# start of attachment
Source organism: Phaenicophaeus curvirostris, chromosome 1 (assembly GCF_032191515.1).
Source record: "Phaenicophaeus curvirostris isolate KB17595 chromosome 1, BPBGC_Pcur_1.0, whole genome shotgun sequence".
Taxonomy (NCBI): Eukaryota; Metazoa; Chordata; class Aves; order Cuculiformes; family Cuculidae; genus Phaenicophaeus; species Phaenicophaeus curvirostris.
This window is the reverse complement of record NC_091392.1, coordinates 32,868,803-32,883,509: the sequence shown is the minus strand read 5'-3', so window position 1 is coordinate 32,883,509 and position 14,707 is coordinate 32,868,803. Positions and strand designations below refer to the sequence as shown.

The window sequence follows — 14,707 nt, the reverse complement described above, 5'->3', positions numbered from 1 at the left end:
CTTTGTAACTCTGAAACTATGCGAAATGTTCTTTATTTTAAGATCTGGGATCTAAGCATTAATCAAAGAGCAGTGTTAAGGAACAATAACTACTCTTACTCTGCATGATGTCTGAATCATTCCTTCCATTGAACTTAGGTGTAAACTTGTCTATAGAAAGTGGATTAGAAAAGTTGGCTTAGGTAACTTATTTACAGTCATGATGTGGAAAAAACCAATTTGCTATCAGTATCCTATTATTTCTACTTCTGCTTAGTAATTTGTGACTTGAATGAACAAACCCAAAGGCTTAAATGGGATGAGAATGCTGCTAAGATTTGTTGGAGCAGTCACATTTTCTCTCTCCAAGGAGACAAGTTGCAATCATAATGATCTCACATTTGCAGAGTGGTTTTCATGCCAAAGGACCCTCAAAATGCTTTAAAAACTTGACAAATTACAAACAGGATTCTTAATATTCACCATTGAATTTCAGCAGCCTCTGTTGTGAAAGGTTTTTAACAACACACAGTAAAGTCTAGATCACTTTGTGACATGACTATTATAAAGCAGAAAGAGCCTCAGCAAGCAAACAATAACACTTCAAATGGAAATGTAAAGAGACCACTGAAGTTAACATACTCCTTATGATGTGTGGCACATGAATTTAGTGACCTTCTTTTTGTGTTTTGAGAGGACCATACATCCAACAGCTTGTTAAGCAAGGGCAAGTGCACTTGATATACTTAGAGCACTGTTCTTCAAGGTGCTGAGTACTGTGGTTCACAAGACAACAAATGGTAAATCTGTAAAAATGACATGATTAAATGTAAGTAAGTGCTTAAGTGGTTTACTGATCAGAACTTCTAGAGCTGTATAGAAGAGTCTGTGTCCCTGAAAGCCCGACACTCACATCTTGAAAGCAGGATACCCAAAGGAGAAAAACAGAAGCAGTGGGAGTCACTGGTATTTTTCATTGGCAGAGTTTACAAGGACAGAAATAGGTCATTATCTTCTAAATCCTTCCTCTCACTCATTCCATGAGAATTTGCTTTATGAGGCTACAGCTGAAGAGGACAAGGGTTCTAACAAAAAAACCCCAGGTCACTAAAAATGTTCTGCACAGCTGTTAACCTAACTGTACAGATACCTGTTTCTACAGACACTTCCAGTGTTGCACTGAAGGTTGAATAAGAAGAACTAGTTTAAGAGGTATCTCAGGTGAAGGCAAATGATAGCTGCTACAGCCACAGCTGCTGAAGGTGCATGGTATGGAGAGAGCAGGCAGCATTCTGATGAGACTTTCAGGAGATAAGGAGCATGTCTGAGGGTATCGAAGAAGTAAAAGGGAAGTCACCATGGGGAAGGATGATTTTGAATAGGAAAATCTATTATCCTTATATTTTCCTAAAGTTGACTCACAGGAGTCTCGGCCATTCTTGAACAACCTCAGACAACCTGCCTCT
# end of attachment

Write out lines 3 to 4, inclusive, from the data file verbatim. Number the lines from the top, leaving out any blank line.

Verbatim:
Taxonomy (NCBI): Eukaryota; Metazoa; Chordata; class Aves; order Cuculiformes; family Cuculidae; genus Phaenicophaeus; species Phaenicophaeus curvirostris.
This window is the reverse complement of record NC_091392.1, coordinates 32,868,803-32,883,509: the sequence shown is the minus strand read 5'-3', so window position 1 is coordinate 32,883,509 and position 14,707 is coordinate 32,868,803. Positions and strand designations below refer to the sequence as shown.